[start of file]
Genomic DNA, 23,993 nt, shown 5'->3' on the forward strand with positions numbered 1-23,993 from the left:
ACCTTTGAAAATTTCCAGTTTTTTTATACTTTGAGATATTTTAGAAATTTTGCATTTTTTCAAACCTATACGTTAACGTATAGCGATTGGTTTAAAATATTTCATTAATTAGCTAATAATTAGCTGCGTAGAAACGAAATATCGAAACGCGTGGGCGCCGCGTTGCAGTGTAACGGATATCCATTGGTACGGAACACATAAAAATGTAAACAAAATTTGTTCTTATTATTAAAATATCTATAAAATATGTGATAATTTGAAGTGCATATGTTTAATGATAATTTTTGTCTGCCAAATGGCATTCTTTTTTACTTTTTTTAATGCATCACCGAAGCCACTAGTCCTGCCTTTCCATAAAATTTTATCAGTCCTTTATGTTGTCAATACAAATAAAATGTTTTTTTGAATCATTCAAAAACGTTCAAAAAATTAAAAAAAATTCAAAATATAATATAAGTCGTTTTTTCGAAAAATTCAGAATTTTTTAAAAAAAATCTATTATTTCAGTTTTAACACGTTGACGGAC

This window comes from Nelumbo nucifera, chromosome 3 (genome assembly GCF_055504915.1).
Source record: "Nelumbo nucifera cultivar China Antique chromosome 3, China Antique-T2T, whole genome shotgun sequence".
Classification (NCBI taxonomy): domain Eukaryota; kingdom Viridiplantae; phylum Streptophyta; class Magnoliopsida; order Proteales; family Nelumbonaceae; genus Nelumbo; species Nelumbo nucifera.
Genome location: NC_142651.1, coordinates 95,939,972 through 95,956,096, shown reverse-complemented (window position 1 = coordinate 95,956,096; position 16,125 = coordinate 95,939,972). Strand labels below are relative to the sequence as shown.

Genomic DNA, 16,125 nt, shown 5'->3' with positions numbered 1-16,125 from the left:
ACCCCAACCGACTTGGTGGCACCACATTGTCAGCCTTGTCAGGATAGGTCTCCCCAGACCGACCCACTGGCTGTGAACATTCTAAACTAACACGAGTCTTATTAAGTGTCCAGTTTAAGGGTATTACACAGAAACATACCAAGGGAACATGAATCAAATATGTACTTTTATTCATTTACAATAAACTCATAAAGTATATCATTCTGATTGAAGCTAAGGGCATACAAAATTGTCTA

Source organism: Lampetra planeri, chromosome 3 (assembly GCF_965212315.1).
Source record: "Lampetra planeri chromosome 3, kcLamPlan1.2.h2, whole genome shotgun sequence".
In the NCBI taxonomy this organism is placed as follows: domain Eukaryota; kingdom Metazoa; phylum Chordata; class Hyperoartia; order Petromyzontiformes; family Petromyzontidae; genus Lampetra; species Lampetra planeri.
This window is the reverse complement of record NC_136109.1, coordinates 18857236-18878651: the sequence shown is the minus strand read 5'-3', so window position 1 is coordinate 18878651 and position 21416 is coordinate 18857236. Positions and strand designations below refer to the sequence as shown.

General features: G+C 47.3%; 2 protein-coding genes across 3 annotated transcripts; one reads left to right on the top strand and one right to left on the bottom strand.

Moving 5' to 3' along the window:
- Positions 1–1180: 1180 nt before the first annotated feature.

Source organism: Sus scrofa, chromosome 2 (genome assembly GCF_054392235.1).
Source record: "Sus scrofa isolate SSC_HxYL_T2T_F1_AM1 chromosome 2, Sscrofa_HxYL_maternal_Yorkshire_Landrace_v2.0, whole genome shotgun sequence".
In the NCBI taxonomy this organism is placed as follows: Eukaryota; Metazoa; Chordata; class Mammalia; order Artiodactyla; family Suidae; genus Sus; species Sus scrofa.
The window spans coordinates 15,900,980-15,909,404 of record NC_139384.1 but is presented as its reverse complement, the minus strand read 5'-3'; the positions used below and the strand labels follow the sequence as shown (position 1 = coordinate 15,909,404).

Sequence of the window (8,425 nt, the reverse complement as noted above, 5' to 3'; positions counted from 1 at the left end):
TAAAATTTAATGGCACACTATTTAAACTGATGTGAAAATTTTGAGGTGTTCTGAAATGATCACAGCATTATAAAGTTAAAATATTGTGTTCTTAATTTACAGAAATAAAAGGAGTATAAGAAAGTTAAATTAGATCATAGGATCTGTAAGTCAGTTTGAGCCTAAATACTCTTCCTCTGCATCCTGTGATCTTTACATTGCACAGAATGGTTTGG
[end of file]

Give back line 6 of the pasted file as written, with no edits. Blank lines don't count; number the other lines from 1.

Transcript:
Genome location: NC_142651.1, coordinates 95,939,972 through 95,956,096, shown reverse-complemented (window position 1 = coordinate 95,956,096; position 16,125 = coordinate 95,939,972). Strand labels below are relative to the sequence as shown.